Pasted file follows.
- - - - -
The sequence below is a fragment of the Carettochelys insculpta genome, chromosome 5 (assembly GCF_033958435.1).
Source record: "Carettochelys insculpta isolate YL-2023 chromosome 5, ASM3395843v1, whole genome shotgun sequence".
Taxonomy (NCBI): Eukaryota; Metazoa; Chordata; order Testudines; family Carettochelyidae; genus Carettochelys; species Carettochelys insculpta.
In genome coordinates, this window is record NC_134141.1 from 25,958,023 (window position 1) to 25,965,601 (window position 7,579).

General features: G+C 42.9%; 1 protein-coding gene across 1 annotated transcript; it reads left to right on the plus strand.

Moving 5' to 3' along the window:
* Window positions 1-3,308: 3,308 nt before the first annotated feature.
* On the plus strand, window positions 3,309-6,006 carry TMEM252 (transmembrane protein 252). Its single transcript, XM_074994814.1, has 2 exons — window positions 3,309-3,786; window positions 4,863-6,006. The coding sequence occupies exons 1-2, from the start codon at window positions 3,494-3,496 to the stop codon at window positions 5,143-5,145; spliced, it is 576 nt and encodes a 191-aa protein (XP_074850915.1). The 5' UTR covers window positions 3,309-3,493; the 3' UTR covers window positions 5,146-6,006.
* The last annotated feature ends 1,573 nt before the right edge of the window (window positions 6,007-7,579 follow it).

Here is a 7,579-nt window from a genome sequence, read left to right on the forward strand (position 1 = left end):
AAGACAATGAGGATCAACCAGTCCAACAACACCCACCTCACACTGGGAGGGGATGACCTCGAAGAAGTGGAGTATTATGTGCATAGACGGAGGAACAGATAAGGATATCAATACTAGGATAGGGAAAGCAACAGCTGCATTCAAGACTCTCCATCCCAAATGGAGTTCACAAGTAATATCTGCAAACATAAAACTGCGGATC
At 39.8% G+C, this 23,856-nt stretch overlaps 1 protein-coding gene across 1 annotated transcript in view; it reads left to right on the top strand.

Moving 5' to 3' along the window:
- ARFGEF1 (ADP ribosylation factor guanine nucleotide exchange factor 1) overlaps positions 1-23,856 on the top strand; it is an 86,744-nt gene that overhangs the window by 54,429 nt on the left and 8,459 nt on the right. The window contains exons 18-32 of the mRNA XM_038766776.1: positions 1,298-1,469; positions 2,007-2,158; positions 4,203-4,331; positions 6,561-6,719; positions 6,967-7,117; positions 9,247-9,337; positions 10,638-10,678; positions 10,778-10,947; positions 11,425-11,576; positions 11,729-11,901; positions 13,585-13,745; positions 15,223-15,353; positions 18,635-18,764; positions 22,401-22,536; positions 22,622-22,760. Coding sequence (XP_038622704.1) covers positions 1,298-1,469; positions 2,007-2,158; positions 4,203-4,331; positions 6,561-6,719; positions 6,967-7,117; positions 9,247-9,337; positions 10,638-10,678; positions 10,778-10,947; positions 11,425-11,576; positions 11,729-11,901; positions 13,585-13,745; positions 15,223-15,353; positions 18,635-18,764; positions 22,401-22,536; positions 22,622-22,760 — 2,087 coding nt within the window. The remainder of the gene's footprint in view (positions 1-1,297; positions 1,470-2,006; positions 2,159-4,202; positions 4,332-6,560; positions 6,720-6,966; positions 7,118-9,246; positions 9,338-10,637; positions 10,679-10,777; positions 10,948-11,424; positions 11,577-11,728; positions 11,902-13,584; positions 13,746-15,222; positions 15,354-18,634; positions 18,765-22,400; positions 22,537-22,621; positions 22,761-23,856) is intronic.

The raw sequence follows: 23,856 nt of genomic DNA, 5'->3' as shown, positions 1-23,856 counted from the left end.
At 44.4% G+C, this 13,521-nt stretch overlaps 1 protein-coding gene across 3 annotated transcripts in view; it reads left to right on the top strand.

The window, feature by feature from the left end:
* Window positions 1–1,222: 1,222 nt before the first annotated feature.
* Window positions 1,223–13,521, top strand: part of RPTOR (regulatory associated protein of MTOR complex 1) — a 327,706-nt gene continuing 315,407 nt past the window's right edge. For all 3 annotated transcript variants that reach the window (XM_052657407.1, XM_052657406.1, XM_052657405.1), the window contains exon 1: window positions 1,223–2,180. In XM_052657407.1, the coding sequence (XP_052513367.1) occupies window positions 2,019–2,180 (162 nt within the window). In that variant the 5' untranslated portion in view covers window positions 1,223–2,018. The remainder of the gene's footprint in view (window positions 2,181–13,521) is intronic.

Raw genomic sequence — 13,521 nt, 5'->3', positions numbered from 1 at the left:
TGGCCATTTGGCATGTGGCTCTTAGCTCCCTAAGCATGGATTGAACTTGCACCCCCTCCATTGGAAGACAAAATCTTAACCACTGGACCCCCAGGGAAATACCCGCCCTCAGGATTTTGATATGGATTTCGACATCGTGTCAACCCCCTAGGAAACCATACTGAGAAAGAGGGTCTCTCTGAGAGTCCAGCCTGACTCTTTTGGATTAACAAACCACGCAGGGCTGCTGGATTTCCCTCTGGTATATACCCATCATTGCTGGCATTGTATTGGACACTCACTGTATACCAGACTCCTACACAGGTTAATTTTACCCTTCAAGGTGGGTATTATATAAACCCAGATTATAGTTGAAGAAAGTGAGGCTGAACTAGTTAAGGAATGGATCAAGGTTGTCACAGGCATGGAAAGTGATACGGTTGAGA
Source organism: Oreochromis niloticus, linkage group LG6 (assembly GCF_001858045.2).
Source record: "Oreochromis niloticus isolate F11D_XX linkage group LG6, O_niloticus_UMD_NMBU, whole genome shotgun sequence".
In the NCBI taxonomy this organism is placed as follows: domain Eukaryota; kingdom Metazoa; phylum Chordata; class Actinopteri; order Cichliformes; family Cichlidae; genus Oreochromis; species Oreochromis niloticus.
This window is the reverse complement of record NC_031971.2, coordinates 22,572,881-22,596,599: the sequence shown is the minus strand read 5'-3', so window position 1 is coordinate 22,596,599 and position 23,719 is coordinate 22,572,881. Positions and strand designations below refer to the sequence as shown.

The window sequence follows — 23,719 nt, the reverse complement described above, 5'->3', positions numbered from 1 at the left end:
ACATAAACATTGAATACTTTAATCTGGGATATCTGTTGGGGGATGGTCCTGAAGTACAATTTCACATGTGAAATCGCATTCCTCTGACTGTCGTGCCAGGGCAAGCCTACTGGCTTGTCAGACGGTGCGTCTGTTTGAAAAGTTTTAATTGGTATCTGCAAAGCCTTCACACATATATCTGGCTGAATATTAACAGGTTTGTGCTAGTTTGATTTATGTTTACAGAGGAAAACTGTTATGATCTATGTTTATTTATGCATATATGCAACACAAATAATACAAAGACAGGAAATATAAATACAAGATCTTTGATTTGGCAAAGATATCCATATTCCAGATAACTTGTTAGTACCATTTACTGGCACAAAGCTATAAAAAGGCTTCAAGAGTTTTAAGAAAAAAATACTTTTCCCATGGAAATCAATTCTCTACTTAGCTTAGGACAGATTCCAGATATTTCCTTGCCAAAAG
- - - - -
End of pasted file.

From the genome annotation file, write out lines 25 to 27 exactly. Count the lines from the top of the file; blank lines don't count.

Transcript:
This window is the reverse complement of record NC_031971.2, coordinates 22,572,881-22,596,599: the sequence shown is the minus strand read 5'-3', so window position 1 is coordinate 22,596,599 and position 23,719 is coordinate 22,572,881. Positions and strand designations below refer to the sequence as shown.

The window sequence follows — 23,719 nt, the reverse complement described above, 5'->3', positions numbered from 1 at the left end:
ACATAAACATTGAATACTTTAATCTGGGATATCTGTTGGGGGATGGTCCTGAAGTACAATTTCACATGTGAAATCGCATTCCTCTGACTGTCGTGCCAGGGCAAGCCTACTGGCTTGTCAGACGGTGCGTCTGTTTGAAAAGTTTTAATTGGTATCTGCAAAGCCTTCACACATATATCTGGCTGAATATTAACAGGTTTGTGCTAGTTTGATTTATGTTTACAGAGGAAAACTGTTATGATCTATGTTTATTTATGCATATATGCAACACAAATAATACAAAGACAGGAAATATAAATACAAGATCTTTGATTTGGCAAAGATATCCATATTCCAGATAACTTGTTAGTACCATTTACTGGCACAAAGCTATAAAAAGGCTTCAAGAGTTTTAAGAAAAAAATACTTTTCCCATGGAAATCAATTCTCTACTTAGCTTAGGACAGATTCCAGATATTTCCTTGCCAAAAG